Kalif E Vaughn

Kalif E Vaughn
Northern Kentucky University | NKU · Department of Psychological Science

PhD

About

18
Publications
7,321
Reads
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343
Citations
Citations since 2016
11 Research Items
305 Citations
20162017201820192020202120220102030405060
20162017201820192020202120220102030405060
20162017201820192020202120220102030405060
20162017201820192020202120220102030405060
Additional affiliations
May 2014 - present
Williams College
Position
  • PostDoc Position
August 2009 - May 2014
Kent State University
Position
  • Research Assistant

Publications

Publications (18)
Article
Full-text available
Recent work has shown that retrieval hints can make test trials more enjoyable without sacrificing learning. We investigated the extent to which this effect was moderated by hint strength. Both experiments utilized a within‐participants design. In Experiment 1 (n = 41), participants studied skeletal charts highlighting a bone region. After study, p...
Article
Full-text available
Research on praise, in support of a growth mindset, has overwhelmingly focused on children. We explored how praise influences performance in college students. Colleges are often challenged to respond to students’ established mindsets in the face of increasingly demanding coursework. Specifically, we examined how fear of failure may alter the effect...
Article
Full-text available
Abstract Testing oneself (i.e., doing retrieval practice) is an effective way to study. We attempted to make learners choose to test themselves more often. In Experiment 1, participants were asked how they wanted to study and were given four options: retrieval with no hint (e.g., idea: ______), a two-letter hint (e.g., idea: s____r), a four-letter...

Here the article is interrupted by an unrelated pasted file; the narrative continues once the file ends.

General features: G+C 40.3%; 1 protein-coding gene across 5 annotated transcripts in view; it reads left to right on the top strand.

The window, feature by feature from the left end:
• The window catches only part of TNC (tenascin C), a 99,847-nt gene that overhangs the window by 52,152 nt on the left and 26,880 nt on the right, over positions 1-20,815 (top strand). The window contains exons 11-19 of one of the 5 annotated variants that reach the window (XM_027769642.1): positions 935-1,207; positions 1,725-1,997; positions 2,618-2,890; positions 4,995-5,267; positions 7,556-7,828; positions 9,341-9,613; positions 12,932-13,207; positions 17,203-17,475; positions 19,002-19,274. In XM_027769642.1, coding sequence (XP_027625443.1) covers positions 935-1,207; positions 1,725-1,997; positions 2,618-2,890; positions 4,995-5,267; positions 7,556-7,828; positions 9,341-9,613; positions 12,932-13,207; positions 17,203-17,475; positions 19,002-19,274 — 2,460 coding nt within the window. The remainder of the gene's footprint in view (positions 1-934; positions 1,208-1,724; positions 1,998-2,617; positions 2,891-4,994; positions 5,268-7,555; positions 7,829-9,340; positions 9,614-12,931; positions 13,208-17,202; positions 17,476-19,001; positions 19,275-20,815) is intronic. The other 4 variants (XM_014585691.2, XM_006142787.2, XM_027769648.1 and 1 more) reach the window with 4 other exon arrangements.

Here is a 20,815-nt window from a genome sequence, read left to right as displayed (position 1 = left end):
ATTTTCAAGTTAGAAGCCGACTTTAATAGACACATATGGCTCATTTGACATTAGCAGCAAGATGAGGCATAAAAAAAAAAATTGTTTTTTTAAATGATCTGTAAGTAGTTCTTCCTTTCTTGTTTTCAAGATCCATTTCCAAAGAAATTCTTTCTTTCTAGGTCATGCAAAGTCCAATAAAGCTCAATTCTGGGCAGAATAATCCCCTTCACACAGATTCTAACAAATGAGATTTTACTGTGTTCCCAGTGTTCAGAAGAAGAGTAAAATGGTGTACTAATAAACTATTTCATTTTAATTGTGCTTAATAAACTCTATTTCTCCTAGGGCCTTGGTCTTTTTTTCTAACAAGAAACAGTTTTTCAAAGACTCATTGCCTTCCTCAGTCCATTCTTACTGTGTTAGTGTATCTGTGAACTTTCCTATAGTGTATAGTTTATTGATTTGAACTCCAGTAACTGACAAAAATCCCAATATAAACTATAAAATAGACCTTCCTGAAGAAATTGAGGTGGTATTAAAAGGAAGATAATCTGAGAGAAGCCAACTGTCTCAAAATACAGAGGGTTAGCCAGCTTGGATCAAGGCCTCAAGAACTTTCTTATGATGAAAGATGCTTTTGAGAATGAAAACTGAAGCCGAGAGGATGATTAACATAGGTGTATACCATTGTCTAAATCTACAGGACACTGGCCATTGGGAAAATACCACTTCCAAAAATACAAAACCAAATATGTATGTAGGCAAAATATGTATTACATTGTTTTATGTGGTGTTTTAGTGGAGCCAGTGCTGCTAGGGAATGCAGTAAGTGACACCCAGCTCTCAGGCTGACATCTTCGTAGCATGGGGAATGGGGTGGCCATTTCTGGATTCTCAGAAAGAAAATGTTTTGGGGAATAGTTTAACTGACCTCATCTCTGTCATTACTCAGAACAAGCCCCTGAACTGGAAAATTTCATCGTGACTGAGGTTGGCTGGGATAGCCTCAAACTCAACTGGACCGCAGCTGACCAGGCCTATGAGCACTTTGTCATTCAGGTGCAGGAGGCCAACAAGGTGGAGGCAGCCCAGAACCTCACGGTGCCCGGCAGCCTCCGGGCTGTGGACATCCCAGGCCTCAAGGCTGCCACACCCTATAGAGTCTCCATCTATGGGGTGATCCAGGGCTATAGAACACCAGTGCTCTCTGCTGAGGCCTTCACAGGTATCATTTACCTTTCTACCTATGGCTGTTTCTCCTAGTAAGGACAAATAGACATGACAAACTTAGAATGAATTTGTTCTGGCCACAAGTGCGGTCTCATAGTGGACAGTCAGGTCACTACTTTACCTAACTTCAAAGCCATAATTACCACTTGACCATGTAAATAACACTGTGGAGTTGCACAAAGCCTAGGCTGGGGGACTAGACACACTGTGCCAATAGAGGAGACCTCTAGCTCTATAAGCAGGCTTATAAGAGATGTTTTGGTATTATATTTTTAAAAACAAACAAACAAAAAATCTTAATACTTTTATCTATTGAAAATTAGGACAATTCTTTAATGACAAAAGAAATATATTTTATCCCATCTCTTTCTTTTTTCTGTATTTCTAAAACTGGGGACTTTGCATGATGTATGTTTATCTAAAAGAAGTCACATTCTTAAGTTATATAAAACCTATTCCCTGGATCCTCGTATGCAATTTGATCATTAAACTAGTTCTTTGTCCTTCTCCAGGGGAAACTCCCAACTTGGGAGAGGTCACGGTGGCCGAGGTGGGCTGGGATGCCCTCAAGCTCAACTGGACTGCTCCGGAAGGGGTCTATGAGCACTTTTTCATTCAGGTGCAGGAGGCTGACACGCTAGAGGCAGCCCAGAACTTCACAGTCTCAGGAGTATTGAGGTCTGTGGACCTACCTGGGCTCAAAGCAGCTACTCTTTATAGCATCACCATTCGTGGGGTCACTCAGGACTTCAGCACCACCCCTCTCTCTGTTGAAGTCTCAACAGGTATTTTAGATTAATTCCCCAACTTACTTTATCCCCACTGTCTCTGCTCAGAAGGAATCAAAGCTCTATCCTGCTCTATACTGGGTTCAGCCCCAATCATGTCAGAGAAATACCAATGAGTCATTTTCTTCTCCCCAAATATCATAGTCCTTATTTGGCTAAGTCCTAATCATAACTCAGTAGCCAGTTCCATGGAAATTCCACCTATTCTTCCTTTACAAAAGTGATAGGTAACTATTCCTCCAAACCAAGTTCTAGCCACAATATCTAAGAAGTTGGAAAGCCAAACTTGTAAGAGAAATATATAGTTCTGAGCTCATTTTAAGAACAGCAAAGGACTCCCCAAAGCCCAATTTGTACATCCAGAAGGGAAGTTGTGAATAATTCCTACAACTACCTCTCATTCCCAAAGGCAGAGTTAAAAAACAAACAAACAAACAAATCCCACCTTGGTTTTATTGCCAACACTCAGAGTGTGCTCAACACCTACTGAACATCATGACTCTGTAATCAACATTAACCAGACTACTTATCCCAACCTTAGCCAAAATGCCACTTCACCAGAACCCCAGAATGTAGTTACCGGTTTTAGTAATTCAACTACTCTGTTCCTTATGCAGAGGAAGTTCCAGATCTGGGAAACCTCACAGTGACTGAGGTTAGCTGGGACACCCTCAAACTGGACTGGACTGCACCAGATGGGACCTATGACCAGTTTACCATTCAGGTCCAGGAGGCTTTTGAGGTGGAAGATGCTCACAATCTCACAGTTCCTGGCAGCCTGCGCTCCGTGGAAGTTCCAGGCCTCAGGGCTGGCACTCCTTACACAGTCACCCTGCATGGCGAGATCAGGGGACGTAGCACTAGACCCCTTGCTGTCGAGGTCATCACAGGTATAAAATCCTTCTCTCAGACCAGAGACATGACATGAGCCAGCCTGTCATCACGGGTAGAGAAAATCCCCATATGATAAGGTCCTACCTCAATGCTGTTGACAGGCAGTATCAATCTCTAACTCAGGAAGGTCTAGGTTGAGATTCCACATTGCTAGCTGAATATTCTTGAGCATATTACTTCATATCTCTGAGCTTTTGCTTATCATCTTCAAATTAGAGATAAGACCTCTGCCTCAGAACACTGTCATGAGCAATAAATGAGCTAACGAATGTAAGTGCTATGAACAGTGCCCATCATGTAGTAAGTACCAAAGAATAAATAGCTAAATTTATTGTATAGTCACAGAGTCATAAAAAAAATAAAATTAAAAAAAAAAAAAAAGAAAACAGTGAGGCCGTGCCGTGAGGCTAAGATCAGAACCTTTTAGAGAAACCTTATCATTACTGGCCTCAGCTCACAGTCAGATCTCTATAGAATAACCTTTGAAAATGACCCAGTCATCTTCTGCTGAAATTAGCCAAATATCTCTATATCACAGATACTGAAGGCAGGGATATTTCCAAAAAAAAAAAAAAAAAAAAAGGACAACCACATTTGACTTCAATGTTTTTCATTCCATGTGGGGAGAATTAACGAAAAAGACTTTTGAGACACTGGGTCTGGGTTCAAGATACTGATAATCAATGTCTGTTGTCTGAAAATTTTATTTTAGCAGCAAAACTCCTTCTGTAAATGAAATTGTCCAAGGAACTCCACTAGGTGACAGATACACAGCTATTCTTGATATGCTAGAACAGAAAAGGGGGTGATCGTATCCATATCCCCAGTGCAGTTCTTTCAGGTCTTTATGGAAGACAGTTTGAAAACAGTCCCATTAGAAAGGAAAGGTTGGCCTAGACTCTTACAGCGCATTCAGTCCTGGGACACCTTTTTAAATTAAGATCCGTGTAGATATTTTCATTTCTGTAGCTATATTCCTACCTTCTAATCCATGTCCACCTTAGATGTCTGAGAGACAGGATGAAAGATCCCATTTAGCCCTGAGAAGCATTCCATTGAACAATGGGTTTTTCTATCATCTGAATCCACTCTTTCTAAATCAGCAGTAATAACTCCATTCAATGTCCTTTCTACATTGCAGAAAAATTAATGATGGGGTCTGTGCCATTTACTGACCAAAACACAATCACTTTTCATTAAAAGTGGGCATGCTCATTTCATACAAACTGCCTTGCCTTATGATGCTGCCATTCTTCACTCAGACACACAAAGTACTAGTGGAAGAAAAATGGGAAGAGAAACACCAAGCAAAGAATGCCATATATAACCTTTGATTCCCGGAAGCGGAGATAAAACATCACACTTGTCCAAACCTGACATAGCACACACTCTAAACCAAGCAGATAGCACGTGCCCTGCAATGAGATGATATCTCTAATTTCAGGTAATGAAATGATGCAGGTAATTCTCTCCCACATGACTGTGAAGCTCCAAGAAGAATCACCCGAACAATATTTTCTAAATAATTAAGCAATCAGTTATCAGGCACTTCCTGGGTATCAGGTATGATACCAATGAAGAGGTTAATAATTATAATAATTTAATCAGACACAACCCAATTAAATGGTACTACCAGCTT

Article
Full-text available
Over the course of a criminal investigation, eyewitnesses are sometimes shown multiple lineups in an attempt to identify the culprit, yet little research has examined eyewitness identification performance from multiple lineups. In two experiments, we examined eyewitness identification accuracy among witnesses who made an inaccurate identification f...
Article
Full-text available
SCIENTIFIC Studying something and then restudying it right away (blocking) is less effective than studying it and then restudying it again after a delay (spacing). Learners would do well to recognize the advantage of spacing, but they often rate it as being less effective than blocking. The authors looked at what happens when people are put in cont...
Article
Research on techniques for enhancing long-term retention has focused almost exclusively on single-session learning conditions. However, even the most potent initial learning manipulations typically do not yield retention levels sufficient for successful performance in many real-world contexts. In contrast, successive relearning (i.e., practicing to...
Chapter
Full-text available
Attempting to recall information from memory (ie, retrieval practice) has been shown to enhance learning across a wide variety of materials, learners, and experimental conditions. We examine the moderating effects of what is arguably the most fundamental distinction to be made about retrieval: whether a retrieval attempt results in success or failu...
Article
Full-text available
Attempting to retrieve information from memory is an engaging cognitive activity. We predicted that people would learn more when they had spent more time attempting to retrieve. In experiments 1a and 1b, participants were shown trivia questions for 0, 5, 10, or 30 seconds and then the answer was revealed. They took a final test immediately or after...
Article